6. #6
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    Quote Originally Posted by redrick View Post
    I've been hosting a monthly (or almost monthly) D&D game at a comic store in my neighborhood. The game is meant to be both an introduction to D&D for beginners, but also, hopefully, an enjoyable experience for seasoned players and a way to meet others who enjoy playing D&D and other RPGs in general.
    I am planning to start a group exactly like this after the holidays. I agree with @vincegetorix . Using the Forgotten Realms brings along interpretation issues if you have players that are familiar with the setting. For an intro-group like this I think that a generic "points of light" setting similar to 4e works best. That is one of the few 4e quirks that I cared for.

  7. #7
    I think people using the Realms should always start by telling their players (if they are somewhat regular) that this is not Forgottenrealmswikia: the game, its a D&D campaing or oneshot set in a setting which you, as a player might know everything about, but your character doesnt. Your PC might know the name Drizzt if he's from Icewind Dale, but a PC from Tethyr will be clueless, even if you read the Dark Elf trilogy a thousand times. Its just like even if I'm a guy living in Canada, I dont know who the last king of Denmark was or which mountain is the highest in Norway, but I'm sure a guy from scandinavia would know. If someone shows up and wish to argue that this fact or another is ''canon'' and should have an impact on the current game (who cares if the Cloakwood is actually larger than the Spiderwood while fighting a horde of demons in the Underdark?!) you can choose to modify your storytelling to incorporate this fact, or simply tell that his fact is false in your game (leading, hopefully, to good times at the table when the player realize that his metaknowledge led him into trouble).
    Last edited by vincegetorix; Thursday, 7th December, 2017 at 06:06 PM.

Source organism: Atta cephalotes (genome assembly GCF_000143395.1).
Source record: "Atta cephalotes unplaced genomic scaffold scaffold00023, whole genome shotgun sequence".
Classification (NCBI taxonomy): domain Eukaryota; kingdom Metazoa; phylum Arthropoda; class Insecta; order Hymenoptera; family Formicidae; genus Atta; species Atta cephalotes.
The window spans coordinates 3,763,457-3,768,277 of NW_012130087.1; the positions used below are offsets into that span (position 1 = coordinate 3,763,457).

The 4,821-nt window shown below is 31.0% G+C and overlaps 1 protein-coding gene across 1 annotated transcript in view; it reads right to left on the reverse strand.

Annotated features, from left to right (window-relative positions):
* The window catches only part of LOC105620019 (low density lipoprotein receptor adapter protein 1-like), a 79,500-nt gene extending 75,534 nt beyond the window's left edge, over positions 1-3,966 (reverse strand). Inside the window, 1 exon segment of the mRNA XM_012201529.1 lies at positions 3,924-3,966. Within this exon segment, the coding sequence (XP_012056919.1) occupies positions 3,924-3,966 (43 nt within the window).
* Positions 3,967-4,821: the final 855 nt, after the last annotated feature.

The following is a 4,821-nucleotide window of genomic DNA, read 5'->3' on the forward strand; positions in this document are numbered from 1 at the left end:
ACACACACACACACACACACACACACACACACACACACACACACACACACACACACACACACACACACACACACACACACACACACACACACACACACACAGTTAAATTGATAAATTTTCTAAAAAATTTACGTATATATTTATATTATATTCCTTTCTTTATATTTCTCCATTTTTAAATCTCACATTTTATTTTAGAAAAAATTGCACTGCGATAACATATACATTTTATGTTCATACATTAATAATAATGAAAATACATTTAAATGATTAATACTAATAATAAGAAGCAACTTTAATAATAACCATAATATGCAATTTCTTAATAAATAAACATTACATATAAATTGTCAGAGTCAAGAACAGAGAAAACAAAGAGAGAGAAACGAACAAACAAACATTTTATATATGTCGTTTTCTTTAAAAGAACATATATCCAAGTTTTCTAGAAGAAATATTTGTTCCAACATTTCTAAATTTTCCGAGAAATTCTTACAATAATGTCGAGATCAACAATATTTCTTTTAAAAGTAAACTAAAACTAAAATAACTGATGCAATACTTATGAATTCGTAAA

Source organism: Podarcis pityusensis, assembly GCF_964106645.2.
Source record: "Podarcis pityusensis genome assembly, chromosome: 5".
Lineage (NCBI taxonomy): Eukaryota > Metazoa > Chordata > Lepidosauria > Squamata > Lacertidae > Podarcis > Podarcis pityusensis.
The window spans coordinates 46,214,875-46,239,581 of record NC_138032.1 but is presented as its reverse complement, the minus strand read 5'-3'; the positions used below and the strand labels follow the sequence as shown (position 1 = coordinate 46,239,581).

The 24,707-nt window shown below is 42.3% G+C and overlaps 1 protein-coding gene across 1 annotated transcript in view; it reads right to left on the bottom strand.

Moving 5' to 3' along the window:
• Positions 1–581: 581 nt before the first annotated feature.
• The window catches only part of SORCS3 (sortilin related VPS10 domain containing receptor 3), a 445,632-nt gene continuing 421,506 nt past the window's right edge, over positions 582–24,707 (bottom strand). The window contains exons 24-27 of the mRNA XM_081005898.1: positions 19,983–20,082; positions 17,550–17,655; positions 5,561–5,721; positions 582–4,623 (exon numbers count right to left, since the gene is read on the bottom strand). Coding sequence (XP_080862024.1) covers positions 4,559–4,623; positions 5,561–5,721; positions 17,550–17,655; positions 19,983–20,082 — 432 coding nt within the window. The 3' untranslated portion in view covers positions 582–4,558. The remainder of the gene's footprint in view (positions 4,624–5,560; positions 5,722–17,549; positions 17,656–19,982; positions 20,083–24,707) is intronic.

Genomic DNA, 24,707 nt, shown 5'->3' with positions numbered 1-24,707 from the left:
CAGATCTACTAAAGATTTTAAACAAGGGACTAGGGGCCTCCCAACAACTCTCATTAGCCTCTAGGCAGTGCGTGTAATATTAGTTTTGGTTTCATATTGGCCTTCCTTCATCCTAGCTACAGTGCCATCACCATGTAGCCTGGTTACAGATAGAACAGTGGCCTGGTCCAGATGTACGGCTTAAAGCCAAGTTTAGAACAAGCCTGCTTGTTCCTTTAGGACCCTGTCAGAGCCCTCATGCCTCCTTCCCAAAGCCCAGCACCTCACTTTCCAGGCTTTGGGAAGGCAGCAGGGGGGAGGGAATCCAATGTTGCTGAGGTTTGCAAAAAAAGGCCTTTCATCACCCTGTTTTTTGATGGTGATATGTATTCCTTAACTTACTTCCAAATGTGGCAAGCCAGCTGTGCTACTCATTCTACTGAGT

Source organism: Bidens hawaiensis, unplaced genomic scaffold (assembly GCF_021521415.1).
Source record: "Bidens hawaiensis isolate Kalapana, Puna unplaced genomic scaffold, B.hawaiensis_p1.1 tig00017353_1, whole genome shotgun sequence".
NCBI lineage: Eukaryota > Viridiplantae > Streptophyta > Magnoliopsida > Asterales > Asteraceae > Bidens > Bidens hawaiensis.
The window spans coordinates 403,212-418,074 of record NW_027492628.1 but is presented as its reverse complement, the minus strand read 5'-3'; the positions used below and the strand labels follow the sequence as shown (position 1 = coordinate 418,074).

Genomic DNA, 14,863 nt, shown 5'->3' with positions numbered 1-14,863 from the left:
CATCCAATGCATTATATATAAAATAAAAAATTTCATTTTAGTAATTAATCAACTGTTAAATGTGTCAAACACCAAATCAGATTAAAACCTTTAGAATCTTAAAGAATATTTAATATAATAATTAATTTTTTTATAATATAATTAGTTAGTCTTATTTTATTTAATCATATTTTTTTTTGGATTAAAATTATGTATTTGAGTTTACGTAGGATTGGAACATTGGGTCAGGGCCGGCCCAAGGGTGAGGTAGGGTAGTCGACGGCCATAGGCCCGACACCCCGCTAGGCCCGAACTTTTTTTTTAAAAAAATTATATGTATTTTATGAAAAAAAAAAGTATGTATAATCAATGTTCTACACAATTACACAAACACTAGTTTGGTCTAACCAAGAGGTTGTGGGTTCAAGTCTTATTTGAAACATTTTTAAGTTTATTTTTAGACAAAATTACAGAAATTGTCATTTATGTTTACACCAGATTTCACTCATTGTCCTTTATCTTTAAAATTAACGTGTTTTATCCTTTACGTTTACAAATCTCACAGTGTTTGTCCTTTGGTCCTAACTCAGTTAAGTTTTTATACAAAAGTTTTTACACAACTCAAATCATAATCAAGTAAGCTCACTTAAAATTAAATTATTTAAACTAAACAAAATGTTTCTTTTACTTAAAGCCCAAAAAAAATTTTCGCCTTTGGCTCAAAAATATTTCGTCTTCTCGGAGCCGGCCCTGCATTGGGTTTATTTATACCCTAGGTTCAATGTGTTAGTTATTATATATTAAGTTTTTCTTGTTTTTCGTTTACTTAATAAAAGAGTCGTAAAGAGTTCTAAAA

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  8. #8
    I personally started to pen & paper in a homebrew setting. Looking back I think it helped me focus on the story more and pushed me past any min/max or selfish tendencies I would've had. I think pre-gen characters are a great start to getting the idea of party composition to new players with the ability to let veteran players really shine by showing a newish party how to make even a pre-gen character your own. I hate it when I get to a table and the party is all DPS and no skills. Also hate in-fighting within the party if it's just for selfish/alignment reasons.

    I'm really bummed I have no local groups to get my tabletop on with. So this is super awesome of you to be a resource for people to get out of their cave and be social.

    Just to echo what others have said. If you introduce printed settings people can come with expectations or interpretations that could cause confusion with your world. If there is any material you can use and have it be helpful then great but just make sure players know it's your world and you're boss. Haha.

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  9. #9
    Don't name the setting, and use whatever is easiest and funnest. I've never had a problem with anyone ever stepping in and saying something from FR, Greyhawk or anything else I'm doing isn't canon or official or anything else. If anyone ever did, all I would say is "This is my version. What you know from any source other than what you learned at my table doesn't apply and is probably wrong at my table."

  10. #10
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    Stay homebrew, but if you go FR, fast forward it a thousand years which is probably equivalent to a couple dozen cataclysms... this way nobody ca tell you that you're doing it wrong